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Projected COVID-19 workers compensation claim costs for accident years 2020 and 2021 in California are projected to be more than $1 billion, and these claims, along with declining premium levels, have put the estimated combined loss and expense ratio in the state’s comp system over 100% for the first time in nearly a decade, according to a report released Tuesday by the Workers Compensation Insurance Rating Bureau.
Nearly 150,000 COVID-19 workers compensation claims were filed in 2020 and the first half of 2021, although overall claim frequency was offset by a reduction in non-COVID claims, which declined more than 20% from 2020 compared with the prior year. Premium levels dropped sharply in 2020 due to the economic slowdown and continued rate decreases, but are expected to modestly increase in 2021, according to Oakland, California-based WCIRB’s 2021 State of the System report.
The estimated number of ultimate compensable COVID-19 claims for accident year 2020 among California insureds is more than twice what the bureau projected in its Jan. 1, 2021, pure premium rate filing, according to the report, and rate decreases brought on by the economic downturn caused premium to hit the eight-year low of $13.9 billion — 23% below its prior 2016 peak. Although the bureau predicts total written premium to increase modestly in 2021, it’s expected to remain well below the level from 2014 to 2019 at an estimated $14.3 billion.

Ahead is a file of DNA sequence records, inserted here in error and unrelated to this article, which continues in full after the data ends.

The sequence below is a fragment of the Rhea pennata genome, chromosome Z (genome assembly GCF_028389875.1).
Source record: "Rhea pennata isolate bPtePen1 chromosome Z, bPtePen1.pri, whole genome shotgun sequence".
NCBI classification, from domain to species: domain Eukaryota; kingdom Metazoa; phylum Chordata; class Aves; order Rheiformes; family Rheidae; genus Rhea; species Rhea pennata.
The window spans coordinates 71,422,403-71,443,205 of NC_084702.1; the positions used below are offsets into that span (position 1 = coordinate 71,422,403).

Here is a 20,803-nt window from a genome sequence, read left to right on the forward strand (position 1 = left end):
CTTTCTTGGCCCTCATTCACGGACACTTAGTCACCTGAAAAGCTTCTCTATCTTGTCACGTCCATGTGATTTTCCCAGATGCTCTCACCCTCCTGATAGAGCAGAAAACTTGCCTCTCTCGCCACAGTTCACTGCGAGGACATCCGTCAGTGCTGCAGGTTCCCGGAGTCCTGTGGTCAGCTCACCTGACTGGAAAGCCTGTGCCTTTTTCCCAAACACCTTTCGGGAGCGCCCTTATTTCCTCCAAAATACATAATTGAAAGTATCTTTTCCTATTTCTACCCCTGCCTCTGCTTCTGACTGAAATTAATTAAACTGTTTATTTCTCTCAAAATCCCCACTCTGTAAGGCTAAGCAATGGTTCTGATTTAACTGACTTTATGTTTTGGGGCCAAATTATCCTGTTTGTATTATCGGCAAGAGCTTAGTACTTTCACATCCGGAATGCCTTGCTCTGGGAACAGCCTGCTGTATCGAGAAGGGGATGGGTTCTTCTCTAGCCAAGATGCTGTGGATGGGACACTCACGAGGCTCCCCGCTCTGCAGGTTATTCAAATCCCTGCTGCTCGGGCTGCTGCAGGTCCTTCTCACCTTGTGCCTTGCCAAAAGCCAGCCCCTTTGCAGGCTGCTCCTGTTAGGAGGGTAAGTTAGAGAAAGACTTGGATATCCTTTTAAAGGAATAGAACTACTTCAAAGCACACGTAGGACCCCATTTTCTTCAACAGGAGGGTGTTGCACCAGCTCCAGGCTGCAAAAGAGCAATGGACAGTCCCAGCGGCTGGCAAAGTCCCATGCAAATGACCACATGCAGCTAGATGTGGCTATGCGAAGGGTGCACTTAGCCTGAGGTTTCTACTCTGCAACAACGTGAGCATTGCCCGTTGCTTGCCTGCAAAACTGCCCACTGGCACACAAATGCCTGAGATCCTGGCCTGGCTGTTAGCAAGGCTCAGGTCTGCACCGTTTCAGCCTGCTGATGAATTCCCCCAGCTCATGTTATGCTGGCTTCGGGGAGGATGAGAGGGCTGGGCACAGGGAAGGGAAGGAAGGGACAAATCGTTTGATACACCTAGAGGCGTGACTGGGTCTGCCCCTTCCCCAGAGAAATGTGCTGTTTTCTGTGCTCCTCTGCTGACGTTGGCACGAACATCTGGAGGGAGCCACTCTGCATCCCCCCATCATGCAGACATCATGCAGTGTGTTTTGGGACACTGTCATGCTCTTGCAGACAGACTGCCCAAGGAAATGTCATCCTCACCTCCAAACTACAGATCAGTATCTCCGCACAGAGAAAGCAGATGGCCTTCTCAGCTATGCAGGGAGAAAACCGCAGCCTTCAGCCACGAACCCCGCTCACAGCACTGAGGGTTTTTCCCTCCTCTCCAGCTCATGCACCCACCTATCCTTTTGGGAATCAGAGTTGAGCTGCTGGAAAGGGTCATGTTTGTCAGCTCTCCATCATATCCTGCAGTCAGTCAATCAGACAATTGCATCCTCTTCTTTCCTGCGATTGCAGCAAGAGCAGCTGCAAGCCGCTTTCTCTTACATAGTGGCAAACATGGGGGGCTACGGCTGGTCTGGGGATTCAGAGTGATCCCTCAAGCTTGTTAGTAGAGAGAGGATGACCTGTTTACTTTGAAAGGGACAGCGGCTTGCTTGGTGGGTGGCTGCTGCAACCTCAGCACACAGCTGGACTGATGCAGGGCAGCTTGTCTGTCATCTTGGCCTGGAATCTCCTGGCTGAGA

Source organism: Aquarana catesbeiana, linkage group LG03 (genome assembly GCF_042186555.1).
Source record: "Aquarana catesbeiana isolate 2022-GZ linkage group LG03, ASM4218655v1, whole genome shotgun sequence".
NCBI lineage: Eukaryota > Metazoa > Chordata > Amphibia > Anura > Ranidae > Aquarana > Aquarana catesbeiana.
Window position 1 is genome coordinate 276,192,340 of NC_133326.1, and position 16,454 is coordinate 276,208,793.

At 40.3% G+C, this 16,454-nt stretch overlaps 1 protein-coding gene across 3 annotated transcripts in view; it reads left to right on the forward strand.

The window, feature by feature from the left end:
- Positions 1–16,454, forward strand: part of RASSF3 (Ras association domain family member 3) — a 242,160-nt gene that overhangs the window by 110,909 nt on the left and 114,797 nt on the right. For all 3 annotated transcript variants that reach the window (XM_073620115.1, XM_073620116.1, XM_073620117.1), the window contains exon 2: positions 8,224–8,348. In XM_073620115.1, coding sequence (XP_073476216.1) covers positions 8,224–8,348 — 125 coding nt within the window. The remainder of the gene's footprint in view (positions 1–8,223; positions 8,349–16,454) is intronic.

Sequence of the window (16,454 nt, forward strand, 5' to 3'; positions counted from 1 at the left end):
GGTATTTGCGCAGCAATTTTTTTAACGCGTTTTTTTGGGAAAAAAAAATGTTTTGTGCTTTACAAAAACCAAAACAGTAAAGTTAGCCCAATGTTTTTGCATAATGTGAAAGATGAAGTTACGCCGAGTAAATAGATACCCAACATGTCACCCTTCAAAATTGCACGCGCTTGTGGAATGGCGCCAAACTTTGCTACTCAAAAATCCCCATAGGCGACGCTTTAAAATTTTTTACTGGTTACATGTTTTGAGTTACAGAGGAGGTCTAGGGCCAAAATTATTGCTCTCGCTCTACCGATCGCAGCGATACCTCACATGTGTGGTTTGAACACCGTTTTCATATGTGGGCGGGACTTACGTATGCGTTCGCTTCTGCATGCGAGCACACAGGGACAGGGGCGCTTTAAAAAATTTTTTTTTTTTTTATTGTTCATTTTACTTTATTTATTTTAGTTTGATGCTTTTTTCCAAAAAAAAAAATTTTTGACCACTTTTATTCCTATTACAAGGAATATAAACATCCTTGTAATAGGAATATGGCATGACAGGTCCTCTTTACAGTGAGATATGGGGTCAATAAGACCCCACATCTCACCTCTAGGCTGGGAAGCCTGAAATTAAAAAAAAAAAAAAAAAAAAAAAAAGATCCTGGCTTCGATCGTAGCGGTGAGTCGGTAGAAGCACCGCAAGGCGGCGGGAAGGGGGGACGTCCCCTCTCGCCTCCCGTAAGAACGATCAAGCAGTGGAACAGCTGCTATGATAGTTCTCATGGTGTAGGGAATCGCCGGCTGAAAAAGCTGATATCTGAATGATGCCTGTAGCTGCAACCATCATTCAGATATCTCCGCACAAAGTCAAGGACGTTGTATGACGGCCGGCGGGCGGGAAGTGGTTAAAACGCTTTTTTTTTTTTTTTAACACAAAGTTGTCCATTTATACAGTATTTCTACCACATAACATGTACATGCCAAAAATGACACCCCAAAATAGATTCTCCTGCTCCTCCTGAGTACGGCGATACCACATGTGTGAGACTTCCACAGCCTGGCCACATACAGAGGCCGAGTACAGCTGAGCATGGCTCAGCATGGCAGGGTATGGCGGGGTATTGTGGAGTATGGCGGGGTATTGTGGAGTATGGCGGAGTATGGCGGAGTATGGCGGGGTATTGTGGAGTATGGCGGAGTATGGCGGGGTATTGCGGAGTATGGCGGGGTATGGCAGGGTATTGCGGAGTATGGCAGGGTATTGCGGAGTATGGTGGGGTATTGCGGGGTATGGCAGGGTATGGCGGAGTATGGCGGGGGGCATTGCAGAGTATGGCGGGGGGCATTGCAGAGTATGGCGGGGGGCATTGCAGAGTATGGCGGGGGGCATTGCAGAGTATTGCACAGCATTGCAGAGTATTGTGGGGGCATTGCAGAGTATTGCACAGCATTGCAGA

The WCIRB also projects a steady increase in average indemnity costs through 2022 compared with the pre-pandemic level with the average indemnity cost per claim in 2020 at $28,939. The increase, which is preliminary, is based on temporary disability payments paid, and average indemnity will likely remain high through 2022, according to the bureau.
Average medical costs decreased to $27,940, continuing a downward trend since 2011 when the average was more than $35,000 per claim. However, the projected average cost could be negatively impacted by deferred medical treatment on claims and is likely to increase modestly through 2022, WCIRB said.
Physical therapy, acupuncture and chiropractic care are consistently corresponding with lower opioid prescription use in workers compensation, according to a Workers Compensation Insurance Rating Bureau study released Thursday.